The unvoiced linguolabial trills of the Eucharist (in which a baby blows raspberries while I take, eat, and remember)

The sounds of silence (Photo: CKirgiss)
The sounds of silence (Photo: CKirgiss)

Yesterday morning, in preparation for partaking of the Lord’s Supper, the congregation was invited to be still and know that He is God. I adore being still and knowing. My soul delights in stillness, silence, and peace, so I gladly partook of these before partaking of the bread and wine.

While I intently invited God to examine my heart and expose my soul (which He always does to a degree that I am rarely prepared for) – while I meditated on the grace-filled miracle of the Cross (which is astounding in its depth of humility and love) – while I focused on the body and blood of Christ, broken and shed for the likes of even me (which is so far beyond deserved that I sometimes cannot fully grasp its reality) – the still and peaceful silence was cast aside by the babe three rows back who understandably has no understanding of still and peaceful silence but certainly does understand the joy of being fully alive.

A babe’s way to celebrate the joy of being fully alive has little to do with still and peaceful silence (unless he sleeps). Rather, a babe’s way to celebrate the joy of being fully alive is to coo and gurgle and giggle and blow continuous raspberries (also known as “unvoiced linguolabial trills” for those who care about that kind of thing) until his tongue and lips give out. Which doesn’t happen often (the giving out, that is).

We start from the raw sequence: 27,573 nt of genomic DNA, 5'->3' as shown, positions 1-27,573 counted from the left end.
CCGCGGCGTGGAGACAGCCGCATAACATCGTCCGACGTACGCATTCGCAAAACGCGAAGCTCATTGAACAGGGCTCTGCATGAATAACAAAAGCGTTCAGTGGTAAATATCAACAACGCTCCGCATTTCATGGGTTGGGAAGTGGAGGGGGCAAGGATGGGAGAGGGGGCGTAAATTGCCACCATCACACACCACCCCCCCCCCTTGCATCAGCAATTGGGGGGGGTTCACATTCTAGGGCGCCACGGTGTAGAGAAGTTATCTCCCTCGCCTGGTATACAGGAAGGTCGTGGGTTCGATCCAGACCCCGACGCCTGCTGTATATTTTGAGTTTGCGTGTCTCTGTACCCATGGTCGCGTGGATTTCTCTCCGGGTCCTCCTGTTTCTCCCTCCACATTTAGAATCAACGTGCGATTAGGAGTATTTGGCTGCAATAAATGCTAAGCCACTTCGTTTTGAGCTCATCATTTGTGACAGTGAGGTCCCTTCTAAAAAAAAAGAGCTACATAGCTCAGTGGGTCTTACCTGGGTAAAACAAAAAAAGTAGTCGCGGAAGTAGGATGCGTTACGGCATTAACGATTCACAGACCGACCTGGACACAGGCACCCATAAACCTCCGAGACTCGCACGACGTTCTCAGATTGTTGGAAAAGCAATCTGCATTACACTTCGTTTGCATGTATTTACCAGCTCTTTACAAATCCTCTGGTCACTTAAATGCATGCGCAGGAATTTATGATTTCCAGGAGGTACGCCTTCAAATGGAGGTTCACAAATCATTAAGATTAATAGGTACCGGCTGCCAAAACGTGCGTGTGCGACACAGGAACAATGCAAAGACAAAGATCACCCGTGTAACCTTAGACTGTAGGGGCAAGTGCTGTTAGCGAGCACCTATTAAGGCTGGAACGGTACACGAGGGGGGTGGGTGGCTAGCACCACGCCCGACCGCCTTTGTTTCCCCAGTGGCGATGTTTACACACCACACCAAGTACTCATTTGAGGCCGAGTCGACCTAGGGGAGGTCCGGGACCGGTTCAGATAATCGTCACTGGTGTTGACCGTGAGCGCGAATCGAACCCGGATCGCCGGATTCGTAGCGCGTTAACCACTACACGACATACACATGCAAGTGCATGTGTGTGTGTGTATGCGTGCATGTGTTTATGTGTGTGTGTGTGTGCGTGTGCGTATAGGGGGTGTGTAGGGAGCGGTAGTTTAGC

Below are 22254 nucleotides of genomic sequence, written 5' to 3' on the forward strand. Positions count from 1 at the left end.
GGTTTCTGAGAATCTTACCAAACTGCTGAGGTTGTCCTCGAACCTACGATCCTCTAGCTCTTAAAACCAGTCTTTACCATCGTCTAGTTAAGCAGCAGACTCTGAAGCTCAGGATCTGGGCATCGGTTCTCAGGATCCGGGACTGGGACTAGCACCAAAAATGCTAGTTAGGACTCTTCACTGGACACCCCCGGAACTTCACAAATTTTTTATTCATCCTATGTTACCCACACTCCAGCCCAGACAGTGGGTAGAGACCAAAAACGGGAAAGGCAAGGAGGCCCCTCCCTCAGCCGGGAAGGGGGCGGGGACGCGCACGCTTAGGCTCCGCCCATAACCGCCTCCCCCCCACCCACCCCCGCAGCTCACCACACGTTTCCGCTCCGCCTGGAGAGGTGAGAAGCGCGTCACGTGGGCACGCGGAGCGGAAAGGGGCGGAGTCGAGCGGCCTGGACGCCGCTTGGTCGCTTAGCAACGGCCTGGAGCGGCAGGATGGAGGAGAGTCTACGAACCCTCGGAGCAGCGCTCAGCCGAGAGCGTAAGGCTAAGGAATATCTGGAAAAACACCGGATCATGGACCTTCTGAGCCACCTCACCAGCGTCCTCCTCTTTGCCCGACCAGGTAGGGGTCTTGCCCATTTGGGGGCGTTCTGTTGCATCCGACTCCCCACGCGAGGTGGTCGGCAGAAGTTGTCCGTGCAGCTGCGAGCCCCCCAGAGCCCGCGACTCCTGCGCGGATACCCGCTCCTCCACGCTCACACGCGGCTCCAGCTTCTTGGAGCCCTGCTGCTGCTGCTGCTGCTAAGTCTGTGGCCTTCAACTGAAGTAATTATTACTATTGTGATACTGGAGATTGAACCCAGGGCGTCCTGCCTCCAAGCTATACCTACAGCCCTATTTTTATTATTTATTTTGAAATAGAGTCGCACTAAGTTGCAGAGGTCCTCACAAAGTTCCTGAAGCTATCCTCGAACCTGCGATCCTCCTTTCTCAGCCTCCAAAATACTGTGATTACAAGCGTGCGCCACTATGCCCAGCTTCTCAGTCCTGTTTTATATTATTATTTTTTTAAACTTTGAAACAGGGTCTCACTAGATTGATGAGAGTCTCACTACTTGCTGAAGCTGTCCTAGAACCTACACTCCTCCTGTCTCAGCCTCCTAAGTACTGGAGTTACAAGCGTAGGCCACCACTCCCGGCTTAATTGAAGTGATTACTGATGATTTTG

I think perhaps I heard the young mother stifle a giggle or two in response to her child’s version of silent reflection. I stifled a giggle or two of my own, not to express judgmental silence (as so often happens between grown-ups and children) but rather to create expansive uncluttered space for everyone to enjoy the coos and gurgles and giggles and blown raspberries – for those were the sounds of angel choirs and deserved to be heard in all their fullness.

I think perhaps those babe sounds coming from three rows behind me were the most beautiful and sacred Eucharistic sounds I have experienced in a very long time, in part because of their joyfully pure energy, in part because of the reminder that the Savior, fully divine and willingly broken for the sins of all, was once a cooing, gurgling, giggling, raspberry blowing babe himself, a babe within which God in all his fullness was pleased to dwell.

Because of that pleased indwelling, I, the cooing babe behind me, the congregation around me, and the souls of all who do, have, and will ever live – we all of us can be forgiven, made new, made complete, filled with Christ who himself is filled with the fullness of God.